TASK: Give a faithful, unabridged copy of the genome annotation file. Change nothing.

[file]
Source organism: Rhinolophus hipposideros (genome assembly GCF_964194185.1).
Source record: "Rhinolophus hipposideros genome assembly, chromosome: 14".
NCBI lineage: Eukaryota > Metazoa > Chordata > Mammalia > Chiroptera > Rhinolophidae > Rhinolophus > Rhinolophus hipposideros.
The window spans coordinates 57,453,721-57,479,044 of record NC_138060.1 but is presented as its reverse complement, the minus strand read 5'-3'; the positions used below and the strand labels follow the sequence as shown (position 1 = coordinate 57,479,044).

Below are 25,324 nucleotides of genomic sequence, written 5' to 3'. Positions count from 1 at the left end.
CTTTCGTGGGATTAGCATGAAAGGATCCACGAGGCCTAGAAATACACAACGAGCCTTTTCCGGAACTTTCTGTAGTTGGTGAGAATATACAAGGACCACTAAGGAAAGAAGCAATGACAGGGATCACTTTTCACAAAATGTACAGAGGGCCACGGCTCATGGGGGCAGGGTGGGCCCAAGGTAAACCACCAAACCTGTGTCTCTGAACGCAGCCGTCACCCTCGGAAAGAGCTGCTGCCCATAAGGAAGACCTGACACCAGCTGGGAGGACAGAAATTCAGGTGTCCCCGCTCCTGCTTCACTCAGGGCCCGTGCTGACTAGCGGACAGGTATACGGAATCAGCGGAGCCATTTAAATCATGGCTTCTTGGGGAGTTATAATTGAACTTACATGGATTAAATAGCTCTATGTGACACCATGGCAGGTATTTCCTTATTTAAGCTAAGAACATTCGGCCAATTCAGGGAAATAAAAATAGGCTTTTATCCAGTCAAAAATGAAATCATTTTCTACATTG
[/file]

Source organism: Rhinolophus hipposideros (genome assembly GCF_964194185.1).
Source record: "Rhinolophus hipposideros genome assembly, chromosome: 14".
NCBI lineage: Eukaryota > Metazoa > Chordata > Mammalia > Chiroptera > Rhinolophidae > Rhinolophus > Rhinolophus hipposideros.
The window spans coordinates 57,453,721-57,479,044 of record NC_138060.1 but is presented as its reverse complement, the minus strand read 5'-3'; the positions used below and the strand labels follow the sequence as shown (position 1 = coordinate 57,479,044).

Below are 25,324 nucleotides of genomic sequence, written 5' to 3'. Positions count from 1 at the left end.
CTTTCGTGGGATTAGCATGAAAGGATCCACGAGGCCTAGAAATACACAACGAGCCTTTTCCGGAACTTTCTGTAGTTGGTGAGAATATACAAGGACCACTAAGGAAAGAAGCAATGACAGGGATCACTTTTCACAAAATGTACAGAGGGCCACGGCTCATGGGGGCAGGGTGGGCCCAAGGTAAACCACCAAACCTGTGTCTCTGAACGCAGCCGTCACCCTCGGAAAGAGCTGCTGCCCATAAGGAAGACCTGACACCAGCTGGGAGGACAGAAATTCAGGTGTCCCCGCTCCTGCTTCACTCAGGGCCCGTGCTGACTAGCGGACAGGTATACGGAATCAGCGGAGCCATTTAAATCATGGCTTCTTGGGGAGTTATAATTGAACTTACATGGATTAAATAGCTCTATGTGACACCATGGCAGGTATTTCCTTATTTAAGCTAAGAACATTCGGCCAATTCAGGGAAATAAAAATAGGCTTTTATCCAGTCAAAAATGAAATCATTTTCTACATTG